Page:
Like I mentioned above, it’s critical to bring the water to a rolling boil. Once I did that, I added the beans to it and let them cook (continue to boil) for approximately 4 minutes. The beans should brighten in color. If you prefer more tender beans and don’t mind losing some of the bright green exterior color, you can let them cook longer. The point of blanching, though, is to maintain the beautiful color of the beans, so please be careful with this step. Also, take a few bites (after cooling) of a bean during the process to check on its tenderness. Blanching is a skill that needs practice, but once you get it down, I think it’ll stick with you for life.
Prepare Bowl of Ice Water
This step can be taken at the very beginning or as the beans are boiling. Just be sure you have everything ready to go before the bean cooking time is up. The step is to prepare a bowl of ice water that’s large enough to plunge the hot beans into. There needs to be enough ice and water in the bowl so that the beans don’t warm it up too much. An alternative to this is to rinse the ingredient under very cold water at a faucet, but I think the shock of ice is better. The trick is to immediately stop any continued cooking that’s occurring.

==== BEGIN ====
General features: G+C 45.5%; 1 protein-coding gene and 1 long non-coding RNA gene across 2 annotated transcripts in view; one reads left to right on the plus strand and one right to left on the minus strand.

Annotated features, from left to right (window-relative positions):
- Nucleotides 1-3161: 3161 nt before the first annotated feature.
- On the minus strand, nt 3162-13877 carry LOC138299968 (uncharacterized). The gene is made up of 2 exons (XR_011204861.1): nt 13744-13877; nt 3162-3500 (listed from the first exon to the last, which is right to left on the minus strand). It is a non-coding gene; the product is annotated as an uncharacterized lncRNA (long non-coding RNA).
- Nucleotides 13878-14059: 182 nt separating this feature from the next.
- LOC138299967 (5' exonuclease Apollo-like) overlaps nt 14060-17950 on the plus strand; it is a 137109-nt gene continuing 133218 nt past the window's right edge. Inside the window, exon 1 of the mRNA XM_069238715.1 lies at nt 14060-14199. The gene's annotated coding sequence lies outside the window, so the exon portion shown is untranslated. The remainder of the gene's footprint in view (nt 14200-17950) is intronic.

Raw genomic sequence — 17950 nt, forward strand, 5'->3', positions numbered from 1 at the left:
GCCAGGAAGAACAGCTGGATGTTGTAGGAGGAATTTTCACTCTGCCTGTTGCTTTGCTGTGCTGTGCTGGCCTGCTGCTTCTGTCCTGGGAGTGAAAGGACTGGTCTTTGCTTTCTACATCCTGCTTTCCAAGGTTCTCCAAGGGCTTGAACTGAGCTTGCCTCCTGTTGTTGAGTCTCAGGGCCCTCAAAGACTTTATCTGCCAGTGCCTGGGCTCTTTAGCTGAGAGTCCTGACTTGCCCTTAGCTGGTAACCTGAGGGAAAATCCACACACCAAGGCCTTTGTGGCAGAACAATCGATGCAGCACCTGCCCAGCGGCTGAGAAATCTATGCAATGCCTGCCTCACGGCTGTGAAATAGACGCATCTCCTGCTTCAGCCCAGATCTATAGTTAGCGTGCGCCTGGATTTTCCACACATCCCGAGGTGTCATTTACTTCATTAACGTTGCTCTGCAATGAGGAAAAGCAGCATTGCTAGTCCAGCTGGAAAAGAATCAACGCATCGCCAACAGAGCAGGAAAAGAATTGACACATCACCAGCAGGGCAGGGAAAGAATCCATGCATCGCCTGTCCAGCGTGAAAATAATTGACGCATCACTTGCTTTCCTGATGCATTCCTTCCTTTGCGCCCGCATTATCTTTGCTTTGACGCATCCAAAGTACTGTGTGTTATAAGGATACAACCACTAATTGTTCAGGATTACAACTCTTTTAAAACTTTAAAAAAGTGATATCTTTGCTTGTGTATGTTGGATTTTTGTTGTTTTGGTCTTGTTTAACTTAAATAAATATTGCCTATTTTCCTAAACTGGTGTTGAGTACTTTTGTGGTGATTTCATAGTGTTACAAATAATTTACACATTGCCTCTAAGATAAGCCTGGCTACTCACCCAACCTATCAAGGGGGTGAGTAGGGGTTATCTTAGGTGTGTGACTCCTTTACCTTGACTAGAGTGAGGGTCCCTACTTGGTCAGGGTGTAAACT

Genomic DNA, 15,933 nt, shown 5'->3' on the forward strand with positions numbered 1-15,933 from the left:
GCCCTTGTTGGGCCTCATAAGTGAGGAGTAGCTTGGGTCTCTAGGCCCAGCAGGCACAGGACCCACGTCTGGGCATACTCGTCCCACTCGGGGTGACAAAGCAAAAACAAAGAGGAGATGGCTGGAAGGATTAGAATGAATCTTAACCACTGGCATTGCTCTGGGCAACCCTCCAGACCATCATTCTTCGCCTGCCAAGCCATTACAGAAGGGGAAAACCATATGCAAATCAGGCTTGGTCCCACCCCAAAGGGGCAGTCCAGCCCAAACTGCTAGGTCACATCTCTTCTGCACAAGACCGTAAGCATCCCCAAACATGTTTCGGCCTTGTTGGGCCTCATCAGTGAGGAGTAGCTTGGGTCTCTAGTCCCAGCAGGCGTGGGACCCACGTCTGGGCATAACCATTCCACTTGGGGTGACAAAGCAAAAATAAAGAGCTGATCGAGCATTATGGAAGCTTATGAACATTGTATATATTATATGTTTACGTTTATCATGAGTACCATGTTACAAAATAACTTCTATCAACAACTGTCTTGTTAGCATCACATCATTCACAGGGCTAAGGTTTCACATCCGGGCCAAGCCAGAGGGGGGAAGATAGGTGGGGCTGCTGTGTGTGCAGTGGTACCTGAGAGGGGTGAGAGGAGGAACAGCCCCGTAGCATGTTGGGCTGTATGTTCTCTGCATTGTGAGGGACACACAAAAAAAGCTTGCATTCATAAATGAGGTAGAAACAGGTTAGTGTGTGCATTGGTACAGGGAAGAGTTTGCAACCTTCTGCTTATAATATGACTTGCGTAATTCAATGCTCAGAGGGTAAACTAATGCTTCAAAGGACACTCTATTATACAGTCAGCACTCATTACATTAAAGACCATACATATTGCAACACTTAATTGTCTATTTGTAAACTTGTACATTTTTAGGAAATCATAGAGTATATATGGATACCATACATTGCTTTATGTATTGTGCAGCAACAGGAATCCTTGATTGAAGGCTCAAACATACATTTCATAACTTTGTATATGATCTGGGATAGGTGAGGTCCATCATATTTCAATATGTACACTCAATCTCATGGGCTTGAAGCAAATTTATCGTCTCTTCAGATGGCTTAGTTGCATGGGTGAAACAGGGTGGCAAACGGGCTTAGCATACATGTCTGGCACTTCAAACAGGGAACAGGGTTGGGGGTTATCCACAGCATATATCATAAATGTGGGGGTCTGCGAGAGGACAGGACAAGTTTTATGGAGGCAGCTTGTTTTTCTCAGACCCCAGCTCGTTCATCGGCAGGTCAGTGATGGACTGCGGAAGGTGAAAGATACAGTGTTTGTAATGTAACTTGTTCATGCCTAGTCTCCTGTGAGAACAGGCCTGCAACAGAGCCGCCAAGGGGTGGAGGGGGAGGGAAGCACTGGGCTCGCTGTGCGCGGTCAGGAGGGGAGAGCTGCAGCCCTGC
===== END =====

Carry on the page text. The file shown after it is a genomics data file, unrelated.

Place Beans in Ice Water
The original recipe calls for straining the beans with a colander, but I used my tongs to simply grab, shake and plunge them into the ice water. Either way, everything quickly became submerged and cooled off. I had to stir a bit to make sure the cold filtered through each one, but it turned out well. Notice that wonderful green in the photo below. That’s an indication of a proper cooking time.
Drain & Store the Green Beans
After I cooled the beans off in the ice water, I drained all the water from the bowl and transferred the beans to a colander. I shook them around a bit and let them sit there until they were needed again later.
Melt & Brown the Butter
I used the entire 4 tablespoons of butter for this portion of the recipe.
I turned my stove on to medium heat and melted the butter in a mid-sized saucepan.